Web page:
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In this Vietnamese name, the family name is Nguyễn, but is often simplified to Nguyen in English-language text. According to Vietnamese custom, this person should properly be referred to by the given name Lém.
General Nguyễn Ngọc Loan summarily executes Nguyễn Văn Lém.

Nguyễn Văn Lém (referred to as Captain Bảy Lốp) (died 1 February 1968 in Saigon) was a member of the Viet Cong who was summarily executed in Saigon during the Tet Offensive. The execution was captured on film by photojournalist Eddie Adams, and the momentous image became a symbol of the hostility of war. The execution was explained at the time as being the consequence of Lém's suspected guerrilla activity and war crimes, and otherwise due to a general "wartime mentality."

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Biography

On the second day of Tet, amid fierce street fighting, Lém was captured and brought to Brigadier General Nguyễn Ngọc Loan, then Chief of the Republic of Viet Nam National Police. Using his personal sidearm, General Loan summarily executed Lém in front of AP photographer Eddie Adams and NBC television cameraman Vo Suu.[1] The photograph and footage were broadcast worldwide, galvanizing the anti-war movement; Adams won a 1969 Pulitzer Prize for his photograph.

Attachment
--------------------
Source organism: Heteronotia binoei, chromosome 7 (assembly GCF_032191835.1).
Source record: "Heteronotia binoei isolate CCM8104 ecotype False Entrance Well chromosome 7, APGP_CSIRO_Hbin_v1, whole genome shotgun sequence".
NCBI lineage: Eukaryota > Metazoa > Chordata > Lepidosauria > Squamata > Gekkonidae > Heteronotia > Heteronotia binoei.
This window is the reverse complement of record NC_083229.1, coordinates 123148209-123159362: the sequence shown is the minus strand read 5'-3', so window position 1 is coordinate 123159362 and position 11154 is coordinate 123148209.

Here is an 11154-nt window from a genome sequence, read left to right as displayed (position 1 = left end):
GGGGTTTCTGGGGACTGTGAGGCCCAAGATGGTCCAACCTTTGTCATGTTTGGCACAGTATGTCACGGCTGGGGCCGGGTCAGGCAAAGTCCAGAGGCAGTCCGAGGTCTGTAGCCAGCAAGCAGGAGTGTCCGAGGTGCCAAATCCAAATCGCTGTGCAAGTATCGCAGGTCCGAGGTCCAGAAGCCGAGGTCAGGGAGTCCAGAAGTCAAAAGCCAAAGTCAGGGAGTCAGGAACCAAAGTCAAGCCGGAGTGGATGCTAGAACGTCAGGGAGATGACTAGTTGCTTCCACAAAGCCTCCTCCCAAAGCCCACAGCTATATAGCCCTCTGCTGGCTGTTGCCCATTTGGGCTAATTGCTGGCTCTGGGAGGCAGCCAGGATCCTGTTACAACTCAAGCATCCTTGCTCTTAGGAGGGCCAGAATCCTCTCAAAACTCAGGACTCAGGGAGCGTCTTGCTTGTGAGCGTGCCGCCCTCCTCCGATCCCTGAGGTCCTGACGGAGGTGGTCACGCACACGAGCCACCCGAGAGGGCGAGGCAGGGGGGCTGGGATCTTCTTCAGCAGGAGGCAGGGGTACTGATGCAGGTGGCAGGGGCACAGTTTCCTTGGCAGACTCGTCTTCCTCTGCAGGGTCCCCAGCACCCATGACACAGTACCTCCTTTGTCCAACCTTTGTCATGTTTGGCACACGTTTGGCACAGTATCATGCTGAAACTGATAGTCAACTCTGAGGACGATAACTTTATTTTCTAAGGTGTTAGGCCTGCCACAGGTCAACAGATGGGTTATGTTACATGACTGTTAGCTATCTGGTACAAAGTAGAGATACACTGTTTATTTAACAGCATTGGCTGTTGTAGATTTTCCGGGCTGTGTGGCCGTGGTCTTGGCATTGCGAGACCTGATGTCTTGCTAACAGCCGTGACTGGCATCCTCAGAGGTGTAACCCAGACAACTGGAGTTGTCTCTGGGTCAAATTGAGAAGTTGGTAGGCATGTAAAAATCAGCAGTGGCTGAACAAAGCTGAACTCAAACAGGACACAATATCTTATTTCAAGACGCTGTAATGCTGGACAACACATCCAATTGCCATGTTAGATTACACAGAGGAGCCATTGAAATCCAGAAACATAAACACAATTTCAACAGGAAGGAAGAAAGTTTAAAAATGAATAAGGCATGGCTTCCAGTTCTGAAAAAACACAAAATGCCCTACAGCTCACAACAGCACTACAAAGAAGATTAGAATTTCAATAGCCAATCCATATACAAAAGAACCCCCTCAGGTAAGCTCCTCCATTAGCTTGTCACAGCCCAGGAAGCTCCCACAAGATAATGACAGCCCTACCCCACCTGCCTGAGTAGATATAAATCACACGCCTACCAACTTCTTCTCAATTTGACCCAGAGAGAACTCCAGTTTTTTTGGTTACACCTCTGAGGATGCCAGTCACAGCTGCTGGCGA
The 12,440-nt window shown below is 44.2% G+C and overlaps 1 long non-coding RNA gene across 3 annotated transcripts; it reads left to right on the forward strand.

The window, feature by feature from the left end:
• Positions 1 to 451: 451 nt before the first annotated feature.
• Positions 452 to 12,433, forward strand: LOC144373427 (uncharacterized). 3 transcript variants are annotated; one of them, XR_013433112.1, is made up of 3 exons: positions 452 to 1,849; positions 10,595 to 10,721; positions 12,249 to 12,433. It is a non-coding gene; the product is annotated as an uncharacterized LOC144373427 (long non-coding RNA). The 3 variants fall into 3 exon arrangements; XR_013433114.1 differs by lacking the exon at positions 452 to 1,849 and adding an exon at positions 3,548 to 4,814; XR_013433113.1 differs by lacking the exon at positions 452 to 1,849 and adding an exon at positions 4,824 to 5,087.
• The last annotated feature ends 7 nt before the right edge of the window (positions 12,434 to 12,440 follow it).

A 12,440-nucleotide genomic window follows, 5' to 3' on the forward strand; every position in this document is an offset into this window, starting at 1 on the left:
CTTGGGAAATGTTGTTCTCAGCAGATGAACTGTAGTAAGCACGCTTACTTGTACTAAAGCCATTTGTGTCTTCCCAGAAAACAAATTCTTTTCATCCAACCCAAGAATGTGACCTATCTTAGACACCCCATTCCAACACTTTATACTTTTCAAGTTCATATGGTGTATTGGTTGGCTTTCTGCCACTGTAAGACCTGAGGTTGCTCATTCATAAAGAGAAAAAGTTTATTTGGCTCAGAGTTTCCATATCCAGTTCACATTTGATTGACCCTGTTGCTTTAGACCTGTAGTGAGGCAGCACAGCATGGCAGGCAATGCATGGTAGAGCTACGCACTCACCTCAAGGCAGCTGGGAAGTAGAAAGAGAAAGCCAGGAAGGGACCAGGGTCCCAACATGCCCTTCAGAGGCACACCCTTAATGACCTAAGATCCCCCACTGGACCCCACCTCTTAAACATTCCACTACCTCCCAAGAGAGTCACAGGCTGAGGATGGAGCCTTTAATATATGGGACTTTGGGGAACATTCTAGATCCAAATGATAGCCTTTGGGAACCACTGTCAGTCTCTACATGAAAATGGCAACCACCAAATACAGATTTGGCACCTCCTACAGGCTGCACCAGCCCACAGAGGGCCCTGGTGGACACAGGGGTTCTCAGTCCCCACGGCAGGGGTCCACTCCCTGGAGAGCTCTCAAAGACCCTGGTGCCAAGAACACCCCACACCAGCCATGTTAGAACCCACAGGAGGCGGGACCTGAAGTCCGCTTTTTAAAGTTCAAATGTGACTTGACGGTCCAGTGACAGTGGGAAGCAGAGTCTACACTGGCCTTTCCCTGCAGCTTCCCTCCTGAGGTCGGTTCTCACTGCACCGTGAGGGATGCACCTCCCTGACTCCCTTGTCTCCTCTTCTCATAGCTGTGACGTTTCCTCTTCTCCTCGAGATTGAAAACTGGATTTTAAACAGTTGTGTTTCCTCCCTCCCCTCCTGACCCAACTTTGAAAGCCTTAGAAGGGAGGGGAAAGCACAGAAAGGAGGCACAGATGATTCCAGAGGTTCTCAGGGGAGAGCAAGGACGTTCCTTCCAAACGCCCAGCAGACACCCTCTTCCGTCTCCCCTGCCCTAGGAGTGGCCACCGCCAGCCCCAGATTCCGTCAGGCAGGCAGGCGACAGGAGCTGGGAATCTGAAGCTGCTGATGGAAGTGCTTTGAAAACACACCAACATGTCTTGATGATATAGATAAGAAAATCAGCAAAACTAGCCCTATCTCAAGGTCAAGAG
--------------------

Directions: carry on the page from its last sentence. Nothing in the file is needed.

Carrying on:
South Vietnamese sources said that Lém commanded a Viet Cong assassination and revenge platoon, which on that day had targeted South Vietnamese National Police officers, or in their stead, the police officers' families. Photographer Adams confirmed the South Vietnamese account, although he was only present for the execution. Lém's widow confirmed that her husband was a member of the Viet Cong and she did not see him after the Tet Offensive began. Shortly after the execution, a South Vietnamese official who had not been present said that Lém was only a political operative.

Though military lawyers have yet to definitively decide whether Loan's action violated the Geneva Conventions for treatment of prisoners of war (Lém had not been wearing a uniform; nor was he, it is alleged, fighting enemy soldiers at the time), where POW status was granted independently of the laws of war it was limited to Viet Cong seized during military operations[2].

See also

References

  1. ^ "Nguyen Ngoc Loan, 67, Dies; Executed Viet Cong Prisoner". New York Times. July 16, 1998. http://www.nytimes.com/1998/07/16/world/nguyen-ngoc-loan-67-dies-executed-viet-cong-prisoner.html. Retrieved 2009-05-07. "But when Brig. Gen. Nguyen Ngoc Loan raised his pistol on Feb. 1, 1968, extended his arm and fired a bullet through the head of the prisoner, who stood with his hands tied behind his back, the general did so in full view of an NBC cameraman and an Associated Press photographer."  
  2. ^ Major General George S. Prugh (1975). "Prisoners of War and War Crimes". Vietnam Studies: Law at War: Vietnam 1964-1973. US Army Center of Military History. http://www.army.mil/cmh-pg/books/vietnam/law-war/law-04.htm. Retrieved 2006-10-24.  

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